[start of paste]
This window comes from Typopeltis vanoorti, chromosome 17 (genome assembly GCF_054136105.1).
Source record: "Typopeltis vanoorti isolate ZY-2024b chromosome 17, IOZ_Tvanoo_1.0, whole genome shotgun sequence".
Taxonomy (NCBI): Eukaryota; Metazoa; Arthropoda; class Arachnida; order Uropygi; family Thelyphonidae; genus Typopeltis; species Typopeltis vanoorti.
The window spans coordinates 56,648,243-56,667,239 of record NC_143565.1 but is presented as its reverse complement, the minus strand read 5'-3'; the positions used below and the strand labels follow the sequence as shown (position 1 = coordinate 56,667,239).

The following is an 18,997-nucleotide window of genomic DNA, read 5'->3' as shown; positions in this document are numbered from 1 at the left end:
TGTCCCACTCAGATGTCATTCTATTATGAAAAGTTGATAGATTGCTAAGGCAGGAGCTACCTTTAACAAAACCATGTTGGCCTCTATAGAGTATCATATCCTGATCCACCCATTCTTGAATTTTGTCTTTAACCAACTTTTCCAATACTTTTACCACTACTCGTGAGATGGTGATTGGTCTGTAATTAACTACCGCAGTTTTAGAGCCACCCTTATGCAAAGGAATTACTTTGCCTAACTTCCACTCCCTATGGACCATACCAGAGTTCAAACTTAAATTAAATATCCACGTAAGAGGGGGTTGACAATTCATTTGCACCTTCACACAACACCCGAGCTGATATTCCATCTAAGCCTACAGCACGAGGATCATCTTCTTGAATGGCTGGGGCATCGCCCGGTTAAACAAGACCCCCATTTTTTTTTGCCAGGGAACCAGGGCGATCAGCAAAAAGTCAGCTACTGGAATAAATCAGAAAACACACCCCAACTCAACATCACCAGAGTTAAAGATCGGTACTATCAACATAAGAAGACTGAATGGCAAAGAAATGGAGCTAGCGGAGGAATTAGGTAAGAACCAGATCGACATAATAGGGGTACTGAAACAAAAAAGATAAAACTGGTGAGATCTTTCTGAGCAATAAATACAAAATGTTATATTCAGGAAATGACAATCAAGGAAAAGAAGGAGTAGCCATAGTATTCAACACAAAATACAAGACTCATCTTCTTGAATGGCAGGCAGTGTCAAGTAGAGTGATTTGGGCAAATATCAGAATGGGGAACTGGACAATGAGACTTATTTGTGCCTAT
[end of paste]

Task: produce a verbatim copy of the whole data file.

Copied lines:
This window comes from Typopeltis vanoorti, chromosome 17 (genome assembly GCF_054136105.1).
Source record: "Typopeltis vanoorti isolate ZY-2024b chromosome 17, IOZ_Tvanoo_1.0, whole genome shotgun sequence".
Taxonomy (NCBI): Eukaryota; Metazoa; Arthropoda; class Arachnida; order Uropygi; family Thelyphonidae; genus Typopeltis; species Typopeltis vanoorti.
The window spans coordinates 56,648,243-56,667,239 of record NC_143565.1 but is presented as its reverse complement, the minus strand read 5'-3'; the positions used below and the strand labels follow the sequence as shown (position 1 = coordinate 56,667,239).

The following is an 18,997-nucleotide window of genomic DNA, read 5'->3' as shown; positions in this document are numbered from 1 at the left end:
TGTCCCACTCAGATGTCATTCTATTATGAAAAGTTGATAGATTGCTAAGGCAGGAGCTACCTTTAACAAAACCATGTTGGCCTCTATAGAGTATCATATCCTGATCCACCCATTCTTGAATTTTGTCTTTAACCAACTTTTCCAATACTTTTACCACTACTCGTGAGATGGTGATTGGTCTGTAATTAACTACCGCAGTTTTAGAGCCACCCTTATGCAAAGGAATTACTTTGCCTAACTTCCACTCCCTATGGACCATACCAGAGTTCAAACTTAAATTAAATATCCACGTAAGAGGGGGTTGACAATTCATTTGCACCTTCACACAACACCCGAGCTGATATTCCATCTAAGCCTACAGCACGAGGATCATCTTCTTGAATGGCTGGGGCATCGCCCGGTTAAACAAGACCCCCATTTTTTTTTGCCAGGGAACCAGGGCGATCAGCAAAAAGTCAGCTACTGGAATAAATCAGAAAACACACCCCAACTCAACATCACCAGAGTTAAAGATCGGTACTATCAACATAAGAAGACTGAATGGCAAAGAAATGGAGCTAGCGGAGGAATTAGGTAAGAACCAGATCGACATAATAGGGGTACTGAAACAAAAAAGATAAAACTGGTGAGATCTTTCTGAGCAATAAATACAAAATGTTATATTCAGGAAATGACAATCAAGGAAAAGAAGGAGTAGCCATAGTATTCAACACAAAATACAAGACTCATCTTCTTGAATGGCAGGCAGTGTCAAGTAGAGTGATTTGGGCAAATATCAGAATGGGGAACTGGACAATGAGACTTATTTGTGCCTAT